the mind of a con man

“The tone of his talks, he said, was “Let’s not talk about the plumbing, the nuts and bolts — that’s for plumbers, for statisticians.””

As I got a tablet last week and immediately subscribed to the New York Times, I started reading papers from recent editions and got to this long article of April 26, by Yudhijit Bhattacharjee on Diederik Stapel, the Dutch professor of psychology who used fake data in dozens of papers and PhD theses.

“In his early years of research — when he supposedly collected real experimental data — Stapel wrote papers laying out complicated and messy relationships between multiple variables. He soon realized that journal editors preferred simplicity.”

This article is rather puzzling in its presentation of the facts. While Stapel acknowledges making up the data that conveniently supported his theses, the journalist’s analysis is fairly ambivalent, for instance considering that faking data is a “lesser threat to the integrity of science than the massaging of data and selective reporting of experiments”. At the beginning of the article, Stapel is shown going back to places where his experiments were supposed to have taken place, but he “could not find a location that matched the conditions described in his experiment”, making it sound as if he had forgotten…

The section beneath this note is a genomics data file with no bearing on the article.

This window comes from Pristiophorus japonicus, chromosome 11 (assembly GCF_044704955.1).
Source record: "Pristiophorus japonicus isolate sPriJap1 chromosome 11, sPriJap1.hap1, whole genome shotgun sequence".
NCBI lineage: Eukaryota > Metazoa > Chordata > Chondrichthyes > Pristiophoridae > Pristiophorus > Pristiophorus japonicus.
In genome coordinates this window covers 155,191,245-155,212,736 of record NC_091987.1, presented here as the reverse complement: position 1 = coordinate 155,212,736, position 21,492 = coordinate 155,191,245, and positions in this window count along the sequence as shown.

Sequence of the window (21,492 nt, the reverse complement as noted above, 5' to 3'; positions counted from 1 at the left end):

“Science is of course about discovery, about digging to discover the truth. But it is also communication, persuasion, marketing (…) People are on the road with their talk. With the same talk. It’s like a circus (…) They give a talk in Berlin, two days later they give the same talk in Amsterdam, then they go to London. They are traveling salesmen selling their story.”

The above quote from Stapel is even more puzzling, as if giving the same talk in different places is an unacceptable academic behaviour, in par with faking data and plagiarism… I do give the same talk in several conferences and seminars, mostly to different people and I do not see a problem with this. If I persist in this behaviour, it will get boring to people who see the same talk over and over, and it should lead to me not being invited to conferences or seminars any longer, but there is nothing unethical or a-scientific in this. Another illustration of the ambivalence of both the character and the article. I frankly dislike this approach to fraud, a kind of “50 shades of lies”, where all academics get under suspicion that one way or another they also acted un-ethically and in their own interest rather than towards the advancement of Science…

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